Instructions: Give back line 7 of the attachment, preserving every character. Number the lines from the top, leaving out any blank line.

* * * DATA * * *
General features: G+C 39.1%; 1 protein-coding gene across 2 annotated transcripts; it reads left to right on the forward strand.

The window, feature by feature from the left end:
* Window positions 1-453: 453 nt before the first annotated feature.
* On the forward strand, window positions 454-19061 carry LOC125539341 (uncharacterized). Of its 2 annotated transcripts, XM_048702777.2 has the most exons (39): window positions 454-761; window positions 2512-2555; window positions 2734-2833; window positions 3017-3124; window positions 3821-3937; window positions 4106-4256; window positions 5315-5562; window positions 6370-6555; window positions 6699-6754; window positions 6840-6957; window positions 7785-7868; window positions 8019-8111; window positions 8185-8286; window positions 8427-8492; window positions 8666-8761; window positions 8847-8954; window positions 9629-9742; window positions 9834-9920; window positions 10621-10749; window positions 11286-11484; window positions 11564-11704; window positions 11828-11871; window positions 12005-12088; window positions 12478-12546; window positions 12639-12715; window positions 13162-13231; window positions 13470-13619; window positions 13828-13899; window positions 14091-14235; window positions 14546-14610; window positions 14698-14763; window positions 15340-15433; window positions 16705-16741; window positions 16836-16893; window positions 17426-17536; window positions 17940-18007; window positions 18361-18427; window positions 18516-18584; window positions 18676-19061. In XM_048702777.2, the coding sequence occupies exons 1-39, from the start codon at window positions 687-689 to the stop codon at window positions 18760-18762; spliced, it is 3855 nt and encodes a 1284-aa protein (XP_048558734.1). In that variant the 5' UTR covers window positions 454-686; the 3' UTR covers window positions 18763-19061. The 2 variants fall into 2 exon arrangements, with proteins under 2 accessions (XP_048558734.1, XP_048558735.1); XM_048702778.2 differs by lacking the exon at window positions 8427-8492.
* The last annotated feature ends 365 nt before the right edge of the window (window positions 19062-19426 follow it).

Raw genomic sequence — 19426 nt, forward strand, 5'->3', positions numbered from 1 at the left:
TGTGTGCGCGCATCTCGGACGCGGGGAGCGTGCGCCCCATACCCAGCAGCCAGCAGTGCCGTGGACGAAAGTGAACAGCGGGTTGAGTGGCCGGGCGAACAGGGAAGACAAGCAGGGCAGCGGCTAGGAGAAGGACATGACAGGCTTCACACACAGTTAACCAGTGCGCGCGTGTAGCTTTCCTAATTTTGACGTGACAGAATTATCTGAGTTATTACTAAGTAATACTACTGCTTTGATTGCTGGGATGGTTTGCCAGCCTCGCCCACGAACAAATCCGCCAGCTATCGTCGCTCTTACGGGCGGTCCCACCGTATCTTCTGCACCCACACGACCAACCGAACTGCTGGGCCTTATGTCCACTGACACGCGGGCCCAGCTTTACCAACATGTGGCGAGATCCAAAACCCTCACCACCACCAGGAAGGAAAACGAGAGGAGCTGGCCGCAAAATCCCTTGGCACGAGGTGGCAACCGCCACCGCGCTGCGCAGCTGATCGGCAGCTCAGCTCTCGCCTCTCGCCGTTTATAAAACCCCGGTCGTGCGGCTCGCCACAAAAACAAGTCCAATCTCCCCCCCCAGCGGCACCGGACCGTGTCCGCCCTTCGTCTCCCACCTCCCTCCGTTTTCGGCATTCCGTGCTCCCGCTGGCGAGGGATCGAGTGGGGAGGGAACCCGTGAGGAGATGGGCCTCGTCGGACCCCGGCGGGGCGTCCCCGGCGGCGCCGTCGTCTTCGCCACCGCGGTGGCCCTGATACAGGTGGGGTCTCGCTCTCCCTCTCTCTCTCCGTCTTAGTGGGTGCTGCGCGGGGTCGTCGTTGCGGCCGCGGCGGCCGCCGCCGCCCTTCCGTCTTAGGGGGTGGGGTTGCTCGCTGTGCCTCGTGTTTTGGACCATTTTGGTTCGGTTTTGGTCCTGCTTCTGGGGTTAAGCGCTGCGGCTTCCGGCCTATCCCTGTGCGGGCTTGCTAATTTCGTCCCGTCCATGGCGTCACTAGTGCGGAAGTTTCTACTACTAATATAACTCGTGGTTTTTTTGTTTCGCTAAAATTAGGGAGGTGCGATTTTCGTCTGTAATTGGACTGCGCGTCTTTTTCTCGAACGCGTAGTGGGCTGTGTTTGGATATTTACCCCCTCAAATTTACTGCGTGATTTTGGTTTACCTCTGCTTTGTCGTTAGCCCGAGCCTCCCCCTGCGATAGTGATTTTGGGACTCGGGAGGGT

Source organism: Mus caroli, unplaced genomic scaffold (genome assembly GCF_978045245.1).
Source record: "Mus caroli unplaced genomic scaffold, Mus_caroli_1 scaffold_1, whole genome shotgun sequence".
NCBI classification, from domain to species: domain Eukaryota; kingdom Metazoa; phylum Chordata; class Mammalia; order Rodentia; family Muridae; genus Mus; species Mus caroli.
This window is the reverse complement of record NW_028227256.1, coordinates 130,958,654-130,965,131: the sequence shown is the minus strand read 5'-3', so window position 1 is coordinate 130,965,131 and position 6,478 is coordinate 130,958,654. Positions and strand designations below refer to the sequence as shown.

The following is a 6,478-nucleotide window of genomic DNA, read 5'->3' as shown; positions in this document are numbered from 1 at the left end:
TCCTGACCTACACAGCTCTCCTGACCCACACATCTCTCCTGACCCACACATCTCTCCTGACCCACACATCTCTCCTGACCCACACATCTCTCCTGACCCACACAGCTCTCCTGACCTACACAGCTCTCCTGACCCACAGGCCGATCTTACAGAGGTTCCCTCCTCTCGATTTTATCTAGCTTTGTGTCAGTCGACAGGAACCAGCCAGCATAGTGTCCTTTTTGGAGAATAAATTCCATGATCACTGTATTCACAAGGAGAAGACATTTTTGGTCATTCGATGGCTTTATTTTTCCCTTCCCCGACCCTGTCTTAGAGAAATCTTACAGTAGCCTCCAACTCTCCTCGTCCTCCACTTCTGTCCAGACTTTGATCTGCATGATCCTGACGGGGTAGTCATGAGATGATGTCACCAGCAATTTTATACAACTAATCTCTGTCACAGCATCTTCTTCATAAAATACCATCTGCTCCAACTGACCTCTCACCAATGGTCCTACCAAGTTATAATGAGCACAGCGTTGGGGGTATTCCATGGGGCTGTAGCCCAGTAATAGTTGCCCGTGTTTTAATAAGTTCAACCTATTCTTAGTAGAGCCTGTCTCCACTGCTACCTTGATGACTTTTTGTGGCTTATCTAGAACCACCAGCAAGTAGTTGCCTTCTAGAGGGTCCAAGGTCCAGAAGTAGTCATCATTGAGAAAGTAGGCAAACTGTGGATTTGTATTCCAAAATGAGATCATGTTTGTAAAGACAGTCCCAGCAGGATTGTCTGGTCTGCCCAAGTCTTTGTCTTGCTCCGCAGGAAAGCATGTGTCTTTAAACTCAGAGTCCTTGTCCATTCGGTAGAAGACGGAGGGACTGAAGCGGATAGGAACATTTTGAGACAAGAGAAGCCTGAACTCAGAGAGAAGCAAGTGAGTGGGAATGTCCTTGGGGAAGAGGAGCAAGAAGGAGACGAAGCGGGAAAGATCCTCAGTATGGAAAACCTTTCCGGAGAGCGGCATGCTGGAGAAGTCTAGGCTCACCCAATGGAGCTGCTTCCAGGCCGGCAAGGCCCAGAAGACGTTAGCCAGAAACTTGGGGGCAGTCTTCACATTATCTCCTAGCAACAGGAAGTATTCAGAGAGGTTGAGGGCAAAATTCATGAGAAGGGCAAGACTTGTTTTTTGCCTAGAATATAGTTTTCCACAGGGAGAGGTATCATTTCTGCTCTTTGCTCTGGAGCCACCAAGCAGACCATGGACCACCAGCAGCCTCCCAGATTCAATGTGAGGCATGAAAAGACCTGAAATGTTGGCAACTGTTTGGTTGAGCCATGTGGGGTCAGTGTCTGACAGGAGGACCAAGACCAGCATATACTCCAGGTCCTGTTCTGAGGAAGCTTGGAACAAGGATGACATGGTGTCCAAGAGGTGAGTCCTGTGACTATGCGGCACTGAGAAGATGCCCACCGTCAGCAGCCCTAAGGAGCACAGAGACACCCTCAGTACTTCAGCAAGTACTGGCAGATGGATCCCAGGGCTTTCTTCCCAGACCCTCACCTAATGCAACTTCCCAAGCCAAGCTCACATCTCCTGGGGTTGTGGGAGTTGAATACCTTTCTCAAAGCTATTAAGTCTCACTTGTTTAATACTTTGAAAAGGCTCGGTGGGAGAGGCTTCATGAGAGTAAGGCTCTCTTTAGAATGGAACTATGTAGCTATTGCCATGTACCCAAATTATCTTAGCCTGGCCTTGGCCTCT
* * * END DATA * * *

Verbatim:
TGTGTGCGCGCATCTCGGACGCGGGGAGCGTGCGCCCCATACCCAGCAGCCAGCAGTGCCGTGGACGAAAGTGAACAGCGGGTTGAGTGGCCGGGCGAACAGGGAAGACAAGCAGGGCAGCGGCTAGGAGAAGGACATGACAGGCTTCACACACAGTTAACCAGTGCGCGCGTGTAGCTTTCCTAATTTTGACGTGACAGAATTATCTGAGTTATTACTAAGTAATACTACTGCTTTGATTGCTGGGATGGTTTGCCAGCCTCGCCCACGAACAAATCCGCCAGCTATCGTCGCTCTTACGGGCGGTCCCACCGTATCTTCTGCACCCACACGACCAACCGAACTGCTGGGCCTTATGTCCACTGACACGCGGGCCCAGCTTTACCAACATGTGGCGAGATCCAAAACCCTCACCACCACCAGGAAGGAAAACGAGAGGAGCTGGCCGCAAAATCCCTTGGCACGAGGTGGCAACCGCCACCGCGCTGCGCAGCTGATCGGCAGCTCAGCTCTCGCCTCTCGCCGTTTATAAAACCCCGGTCGTGCGGCTCGCCACAAAAACAAGTCCAATCTCCCCCCCCAGCGGCACCGGACCGTGTCCGCCCTTCGTCTCCCACCTCCCTCCGTTTTCGGCATTCCGTGCTCCCGCTGGCGAGGGATCGAGTGGGGAGGGAACCCGTGAGGAGATGGGCCTCGTCGGACCCCGGCGGGGCGTCCCCGGCGGCGCCGTCGTCTTCGCCACCGCGGTGGCCCTGATACAGGTGGGGTCTCGCTCTCCCTCTCTCTCTCCGTCTTAGTGGGTGCTGCGCGGGGTCGTCGTTGCGGCCGCGGCGGCCGCCGCCGCCCTTCCGTCTTAGGGGGTGGGGTTGCTCGCTGTGCCTCGTGTTTTGGACCATTTTGGTTCGGTTTTGGTCCTGCTTCTGGGGTTAAGCGCTGCGGCTTCCGGCCTATCCCTGTGCGGGCTTGCTAATTTCGTCCCGTCCATGGCGTCACTAGTGCGGAAGTTTCTACTACTAATATAACTCGTGGTTTTTTTGTTTCGCTAAAATTAGGGAGGTGCGATTTTCGTCTGTAATTGGACTGCGCGTCTTTTTCTCGAACGCGTAGTGGGCTGTGTTTGGATATTTACCCCCTCAAATTTACTGCGTGATTTTGGTTTACCTCTGCTTTGTCGTTAGCCCGAGCCTCCCCCTGCGATAGTGATTTTGGGACTCGGGAGGGT